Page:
Featured Research

from universities, journals, and other organizations

Nepotism Has Its Benefits When It Comes To Survival, At Least For Spiders

Date:
November 1, 2009
Source:
BioMed Central
Summary:
While nepotism may have negative connotations in politics and the workplace, being surrounded by your relatives does lead to better group dynamics and more cooperation in some animals. That seems to be the case for spiders. Researchers found that Stegodyphus tentoriicola spiders are far more efficient at foraging for food and cooperate better when they're related to each other.

Stegodyphus tentoriicola.
Credit: Jasmin Ruch et al, image courtesy of BioMed Central

While nepotism may have negative connotations in politics and the workplace, being surrounded by your relatives does lead to better group dynamics and more cooperation in some animals. That certainly seems to be the case for spiders, according to a new study published in the open access journal BMC Evolutionary Biology. In an extensive study, the researchers found that Stegodyphus tentoriicola spiders are far more efficient at foraging for food and cooperate better when they're related to each other. Like with humans and other animals, relatedness may favour the evolution of less selfish behavior, more collaboration and better group dynamics.

Jutta Schneider and her students Jasmin Ruch and Lisa Heinrich from University of Hamburg, Germany, and Trine Bilde from Aarhus University, Denmark, organized spiders into different groups to collect food. While some groups were entirely made up of siblings, others included only non-siblings. Spiders working with their kin were more motivated to share digestive enzymes with the other spiders, allowing them to consume their prey more quickly. The spiders that were related also worked more communally when foraging for food, which benefited the entire group.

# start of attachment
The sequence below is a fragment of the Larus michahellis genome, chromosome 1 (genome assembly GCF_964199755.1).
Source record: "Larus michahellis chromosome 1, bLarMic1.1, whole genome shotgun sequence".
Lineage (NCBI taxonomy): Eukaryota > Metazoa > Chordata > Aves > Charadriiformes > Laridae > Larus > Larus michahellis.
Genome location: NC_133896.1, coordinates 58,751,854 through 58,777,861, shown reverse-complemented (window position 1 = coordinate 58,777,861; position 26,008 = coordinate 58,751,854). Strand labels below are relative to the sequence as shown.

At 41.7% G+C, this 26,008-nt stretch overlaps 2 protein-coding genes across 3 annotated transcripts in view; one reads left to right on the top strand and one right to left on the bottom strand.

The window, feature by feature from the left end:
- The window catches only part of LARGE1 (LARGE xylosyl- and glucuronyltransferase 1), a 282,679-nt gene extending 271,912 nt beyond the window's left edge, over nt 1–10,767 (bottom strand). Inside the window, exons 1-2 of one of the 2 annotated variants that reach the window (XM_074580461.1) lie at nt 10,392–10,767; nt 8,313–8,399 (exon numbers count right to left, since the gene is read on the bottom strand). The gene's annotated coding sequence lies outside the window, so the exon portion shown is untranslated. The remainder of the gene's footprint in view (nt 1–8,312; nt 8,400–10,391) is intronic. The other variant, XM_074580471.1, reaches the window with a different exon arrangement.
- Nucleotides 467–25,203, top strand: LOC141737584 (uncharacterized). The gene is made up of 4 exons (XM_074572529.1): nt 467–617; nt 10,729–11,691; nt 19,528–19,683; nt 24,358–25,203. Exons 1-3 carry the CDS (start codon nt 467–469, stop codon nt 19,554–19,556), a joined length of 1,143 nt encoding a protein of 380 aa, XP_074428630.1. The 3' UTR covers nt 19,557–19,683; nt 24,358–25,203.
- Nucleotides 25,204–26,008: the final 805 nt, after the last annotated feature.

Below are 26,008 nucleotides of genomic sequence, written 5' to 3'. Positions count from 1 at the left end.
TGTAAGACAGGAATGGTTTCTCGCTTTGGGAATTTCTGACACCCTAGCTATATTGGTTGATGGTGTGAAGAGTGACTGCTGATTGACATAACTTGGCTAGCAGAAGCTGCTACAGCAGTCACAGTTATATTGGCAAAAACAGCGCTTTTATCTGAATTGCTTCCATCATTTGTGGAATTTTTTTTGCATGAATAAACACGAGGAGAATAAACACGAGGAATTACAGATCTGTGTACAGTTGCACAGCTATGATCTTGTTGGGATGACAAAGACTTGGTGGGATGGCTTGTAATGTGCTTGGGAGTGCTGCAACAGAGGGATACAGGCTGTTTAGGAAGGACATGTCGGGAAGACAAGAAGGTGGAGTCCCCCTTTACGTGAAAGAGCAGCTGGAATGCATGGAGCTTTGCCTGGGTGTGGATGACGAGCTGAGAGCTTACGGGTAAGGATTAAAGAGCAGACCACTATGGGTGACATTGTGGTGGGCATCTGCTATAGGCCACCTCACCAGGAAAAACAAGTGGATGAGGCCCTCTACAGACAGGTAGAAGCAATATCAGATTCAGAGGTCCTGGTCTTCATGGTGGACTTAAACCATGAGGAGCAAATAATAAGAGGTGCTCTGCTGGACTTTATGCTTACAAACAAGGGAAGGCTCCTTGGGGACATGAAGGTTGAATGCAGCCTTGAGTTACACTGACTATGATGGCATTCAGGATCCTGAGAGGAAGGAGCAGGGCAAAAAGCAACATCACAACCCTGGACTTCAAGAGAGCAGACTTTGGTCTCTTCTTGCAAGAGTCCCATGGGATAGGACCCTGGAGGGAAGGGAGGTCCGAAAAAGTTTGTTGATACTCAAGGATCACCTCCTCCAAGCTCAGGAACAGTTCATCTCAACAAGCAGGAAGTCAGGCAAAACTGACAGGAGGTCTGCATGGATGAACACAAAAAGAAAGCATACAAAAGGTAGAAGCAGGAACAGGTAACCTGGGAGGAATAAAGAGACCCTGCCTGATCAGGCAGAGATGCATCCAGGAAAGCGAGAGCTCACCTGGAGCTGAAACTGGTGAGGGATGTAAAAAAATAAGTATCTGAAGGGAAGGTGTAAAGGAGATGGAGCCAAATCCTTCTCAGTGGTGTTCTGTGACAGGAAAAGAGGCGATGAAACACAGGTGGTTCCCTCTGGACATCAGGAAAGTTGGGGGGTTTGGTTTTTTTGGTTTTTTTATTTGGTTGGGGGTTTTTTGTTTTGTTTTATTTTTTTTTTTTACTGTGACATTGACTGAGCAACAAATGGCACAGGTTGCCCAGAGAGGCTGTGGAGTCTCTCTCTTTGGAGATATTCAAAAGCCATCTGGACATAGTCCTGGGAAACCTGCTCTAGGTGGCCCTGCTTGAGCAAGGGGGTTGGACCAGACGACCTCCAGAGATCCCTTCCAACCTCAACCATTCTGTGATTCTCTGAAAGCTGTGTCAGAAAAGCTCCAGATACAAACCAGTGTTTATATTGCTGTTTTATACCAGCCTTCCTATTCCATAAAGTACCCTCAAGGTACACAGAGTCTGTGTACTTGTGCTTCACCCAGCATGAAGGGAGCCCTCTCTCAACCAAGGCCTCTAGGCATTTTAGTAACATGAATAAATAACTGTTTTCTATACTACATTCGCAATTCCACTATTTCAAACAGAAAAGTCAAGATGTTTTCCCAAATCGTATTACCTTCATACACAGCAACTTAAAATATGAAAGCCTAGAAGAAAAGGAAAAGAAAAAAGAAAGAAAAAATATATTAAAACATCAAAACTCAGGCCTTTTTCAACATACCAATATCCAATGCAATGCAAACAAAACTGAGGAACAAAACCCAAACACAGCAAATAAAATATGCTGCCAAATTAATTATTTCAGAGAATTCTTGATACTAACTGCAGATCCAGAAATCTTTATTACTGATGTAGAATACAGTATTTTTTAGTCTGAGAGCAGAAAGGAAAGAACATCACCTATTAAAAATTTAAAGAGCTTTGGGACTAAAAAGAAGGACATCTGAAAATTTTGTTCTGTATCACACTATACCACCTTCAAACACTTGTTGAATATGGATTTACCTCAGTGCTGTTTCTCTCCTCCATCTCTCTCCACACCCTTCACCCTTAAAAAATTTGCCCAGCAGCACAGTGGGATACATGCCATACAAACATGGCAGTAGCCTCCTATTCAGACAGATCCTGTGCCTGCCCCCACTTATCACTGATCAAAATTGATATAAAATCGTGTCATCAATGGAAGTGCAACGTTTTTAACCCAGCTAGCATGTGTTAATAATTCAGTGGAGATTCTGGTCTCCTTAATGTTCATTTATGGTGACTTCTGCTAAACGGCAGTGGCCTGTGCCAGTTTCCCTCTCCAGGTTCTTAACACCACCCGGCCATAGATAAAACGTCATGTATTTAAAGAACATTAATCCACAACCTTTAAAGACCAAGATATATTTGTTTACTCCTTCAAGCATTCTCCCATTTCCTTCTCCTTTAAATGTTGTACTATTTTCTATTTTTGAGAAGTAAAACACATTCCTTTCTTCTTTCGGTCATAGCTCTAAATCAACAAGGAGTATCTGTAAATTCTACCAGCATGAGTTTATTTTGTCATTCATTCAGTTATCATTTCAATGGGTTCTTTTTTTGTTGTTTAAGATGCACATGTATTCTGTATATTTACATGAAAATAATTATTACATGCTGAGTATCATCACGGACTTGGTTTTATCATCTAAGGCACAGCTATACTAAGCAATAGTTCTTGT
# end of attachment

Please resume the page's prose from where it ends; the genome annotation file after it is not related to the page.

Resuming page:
This study shows that working with relatives also seems to be important for maintaining harmony as the size of a group increases. In larger groups, there is an increased tendency to reduce collaboration and exploit other group members so groups become more fractured, competitive and unproductive. This phenomenon is known as 'the tragedy of the commons'. However, social groupings of spiders composed of siblings were able to offset those self-destructive patterns and maintain a higher level of productivity.

"Stegodyphus spiders represent one of the few study systems of the evolution of cooperation with convincing empirical evidence for genuine kin discrimination as opposed to nest-mate recognition," says one of the authors, Jasmin Ruch.

As well as providing valuable information about the importance of family unity in survival, these findings offer hints about the future success of various social groups. Given that cooperation among relatives is common throughout the animal kingdom, groups consisting of relatives will be more likely to remain together and develop social structures to maintain more lasting groups. These findings strongly echo behavior in humans throughout history.


Story Source:

The above story is based on materials provided by BioMed Central. Note: Materials may be edited for content and length.


Journal Reference: